# Is there a dollar amount that, when adding Massachusetts Sales Tax, precisely equals \$200?

I am confused about calculating Massachusetts Sales Tax (6.25%). Is there such an amount, that when added to its sales tax, equals \$200?

The reason I ask is because my business has been charging \$200 for things and we said tax was already included. How do I reconcile this?

No.

\$188.23 has \$11.76 tax = \$199.99 \$188.24 has \$11.77 tax - \$200.01

So, unless the based price contained the half cent for \$188.235, the register would never show \$200.00 even. How does the receipt to customer look?

• But - when you pay the tax, it's 6.25/106.25 that you'd claim. It's not like you are gaining or losing anything by doing this. It's only for the customer that insists on seeing the math that you might have to discuss that half penny. – JoeTaxpayer Oct 26 '11 at 20:13
• I trust you'll do more business than that. If you actually had the one transaction, I'd suggest sending \$11.77 as collected tax. But on \$2000, you'll send \$117.65. You don't send the tax on each transaction, but on the cumulative ones quarterly, and then reconcile any small difference at tax time. – JoeTaxpayer Oct 26 '11 at 21:21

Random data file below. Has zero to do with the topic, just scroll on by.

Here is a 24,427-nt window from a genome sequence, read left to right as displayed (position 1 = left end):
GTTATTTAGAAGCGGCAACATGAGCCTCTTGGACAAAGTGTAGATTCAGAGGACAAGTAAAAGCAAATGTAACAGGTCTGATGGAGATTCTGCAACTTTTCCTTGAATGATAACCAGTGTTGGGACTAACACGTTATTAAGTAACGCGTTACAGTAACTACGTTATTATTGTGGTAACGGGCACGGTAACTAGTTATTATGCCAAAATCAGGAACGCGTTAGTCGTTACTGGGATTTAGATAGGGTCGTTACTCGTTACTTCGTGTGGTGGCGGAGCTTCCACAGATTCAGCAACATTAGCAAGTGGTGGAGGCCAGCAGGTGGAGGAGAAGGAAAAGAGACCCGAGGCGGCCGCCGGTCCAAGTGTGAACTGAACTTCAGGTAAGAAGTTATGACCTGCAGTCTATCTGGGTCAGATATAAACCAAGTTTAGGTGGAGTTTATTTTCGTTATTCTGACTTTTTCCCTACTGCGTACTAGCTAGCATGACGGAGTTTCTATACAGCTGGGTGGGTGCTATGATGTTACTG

• Nothing prevents you from charging a fractional cent. Every gas station in America does just that. – duffbeer703 Oct 27 '11 at 2:35
• @JoeTaxpayer Good point. When I saw the word "reconcile" in the question, I'm thinking reconciliation for the state tax department. – duffbeer703 Oct 27 '11 at 13:01
• If asked (and i cant imagine a cistomer asking... But) be sure to say you eat the penny not them. Even though it doesn't matter, the customer would rather hear it that way. – TomOnTime Nov 3 '11 at 12:59

Don't worry about it. The State doesn't care about rounding error. All you need to do is say "We charge our prices with tax included" - you know, like carnivals and movie theaters.

Then follow the procedures your state specifies for computing reportable tax. Quite likely it wants your pre-tax sales total for the reporting period. To get that, total up your gross sales that you collected, and divide by (1 + tax rate). Just like DJClayworth says, except do it on total sales instead of per-item.

If you need to do the split per-transaction for Quickbooks or something, that's annoying. What Quickbooks says will be pennies off the method I describe above. The state don't care as long as it's just pennies, or in their favor.

Yes, it's a simple calculation. (x+0.0625x)=200 or x=200/1.0625 = \$188.24

Technically \$188.24 plus tax comes to \$200.01. I would just eat the extra \$0.01.